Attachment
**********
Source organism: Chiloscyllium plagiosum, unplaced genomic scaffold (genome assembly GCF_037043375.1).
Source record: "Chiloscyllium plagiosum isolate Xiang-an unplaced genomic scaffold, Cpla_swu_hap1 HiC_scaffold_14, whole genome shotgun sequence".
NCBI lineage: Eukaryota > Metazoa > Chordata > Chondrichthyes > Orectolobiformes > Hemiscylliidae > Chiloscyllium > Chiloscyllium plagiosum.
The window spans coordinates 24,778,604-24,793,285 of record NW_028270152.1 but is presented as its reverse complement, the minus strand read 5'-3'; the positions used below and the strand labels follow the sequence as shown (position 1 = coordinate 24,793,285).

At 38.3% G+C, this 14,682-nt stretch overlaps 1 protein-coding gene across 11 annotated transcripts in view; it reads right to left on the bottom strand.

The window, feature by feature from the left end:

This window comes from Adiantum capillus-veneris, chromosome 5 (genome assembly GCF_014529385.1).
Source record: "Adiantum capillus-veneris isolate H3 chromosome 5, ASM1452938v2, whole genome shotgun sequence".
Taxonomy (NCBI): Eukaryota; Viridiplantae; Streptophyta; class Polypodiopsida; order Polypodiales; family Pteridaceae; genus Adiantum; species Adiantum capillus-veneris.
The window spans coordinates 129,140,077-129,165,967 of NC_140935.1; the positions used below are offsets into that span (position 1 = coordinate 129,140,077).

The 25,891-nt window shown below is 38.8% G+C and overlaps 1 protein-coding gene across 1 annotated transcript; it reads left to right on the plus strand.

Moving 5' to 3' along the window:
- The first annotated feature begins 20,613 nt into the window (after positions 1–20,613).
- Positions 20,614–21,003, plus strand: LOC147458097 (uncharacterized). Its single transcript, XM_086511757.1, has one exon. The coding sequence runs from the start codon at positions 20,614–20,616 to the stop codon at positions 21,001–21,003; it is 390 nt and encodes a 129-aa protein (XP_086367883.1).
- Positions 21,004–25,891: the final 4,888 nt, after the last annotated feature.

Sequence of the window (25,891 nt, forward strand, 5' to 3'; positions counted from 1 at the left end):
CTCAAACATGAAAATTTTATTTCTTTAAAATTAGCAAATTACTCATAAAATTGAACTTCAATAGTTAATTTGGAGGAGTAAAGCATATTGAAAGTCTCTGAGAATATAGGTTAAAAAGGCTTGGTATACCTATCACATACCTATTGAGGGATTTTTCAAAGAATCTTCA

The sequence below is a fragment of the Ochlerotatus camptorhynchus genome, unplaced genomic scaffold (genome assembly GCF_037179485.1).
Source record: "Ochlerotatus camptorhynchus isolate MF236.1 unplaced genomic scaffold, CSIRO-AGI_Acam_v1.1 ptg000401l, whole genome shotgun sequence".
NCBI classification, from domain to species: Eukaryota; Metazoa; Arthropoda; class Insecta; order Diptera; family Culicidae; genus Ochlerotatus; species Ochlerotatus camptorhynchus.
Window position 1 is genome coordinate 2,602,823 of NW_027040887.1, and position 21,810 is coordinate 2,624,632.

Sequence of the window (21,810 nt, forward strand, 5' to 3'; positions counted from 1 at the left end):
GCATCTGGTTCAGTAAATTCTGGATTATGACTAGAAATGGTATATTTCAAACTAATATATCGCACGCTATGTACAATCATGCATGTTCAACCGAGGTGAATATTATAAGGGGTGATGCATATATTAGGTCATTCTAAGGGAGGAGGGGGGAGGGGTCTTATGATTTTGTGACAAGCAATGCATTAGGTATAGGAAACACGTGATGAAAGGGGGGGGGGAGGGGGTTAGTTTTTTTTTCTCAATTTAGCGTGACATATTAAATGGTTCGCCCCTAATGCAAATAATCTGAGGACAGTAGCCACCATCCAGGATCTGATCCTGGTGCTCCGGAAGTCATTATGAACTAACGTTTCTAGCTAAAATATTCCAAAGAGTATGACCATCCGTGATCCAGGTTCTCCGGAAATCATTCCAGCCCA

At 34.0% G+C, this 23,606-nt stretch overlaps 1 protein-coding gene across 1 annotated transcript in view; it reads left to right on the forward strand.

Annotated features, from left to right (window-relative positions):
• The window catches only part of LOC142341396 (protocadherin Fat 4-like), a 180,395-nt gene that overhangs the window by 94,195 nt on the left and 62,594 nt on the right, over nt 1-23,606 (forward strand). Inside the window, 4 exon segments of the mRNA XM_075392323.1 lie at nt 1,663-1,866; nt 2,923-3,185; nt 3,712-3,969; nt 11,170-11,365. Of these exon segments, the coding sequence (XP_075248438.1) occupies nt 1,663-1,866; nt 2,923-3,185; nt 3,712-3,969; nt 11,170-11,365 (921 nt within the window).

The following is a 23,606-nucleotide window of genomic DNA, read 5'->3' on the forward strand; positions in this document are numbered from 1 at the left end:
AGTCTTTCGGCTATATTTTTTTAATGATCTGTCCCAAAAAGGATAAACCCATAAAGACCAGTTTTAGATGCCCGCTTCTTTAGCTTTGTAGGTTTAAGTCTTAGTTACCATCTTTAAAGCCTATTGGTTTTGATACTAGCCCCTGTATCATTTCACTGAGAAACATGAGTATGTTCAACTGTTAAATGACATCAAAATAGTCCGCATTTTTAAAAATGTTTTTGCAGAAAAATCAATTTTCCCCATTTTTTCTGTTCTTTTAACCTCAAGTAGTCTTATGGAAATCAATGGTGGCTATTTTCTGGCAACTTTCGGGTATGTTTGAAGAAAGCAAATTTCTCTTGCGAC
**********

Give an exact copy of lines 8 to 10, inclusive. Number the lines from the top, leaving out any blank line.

Source record: "Adiantum capillus-veneris isolate H3 chromosome 5, ASM1452938v2, whole genome shotgun sequence".
Taxonomy (NCBI): Eukaryota; Viridiplantae; Streptophyta; class Polypodiopsida; order Polypodiales; family Pteridaceae; genus Adiantum; species Adiantum capillus-veneris.
The window spans coordinates 129,140,077-129,165,967 of NC_140935.1; the positions used below are offsets into that span (position 1 = coordinate 129,140,077).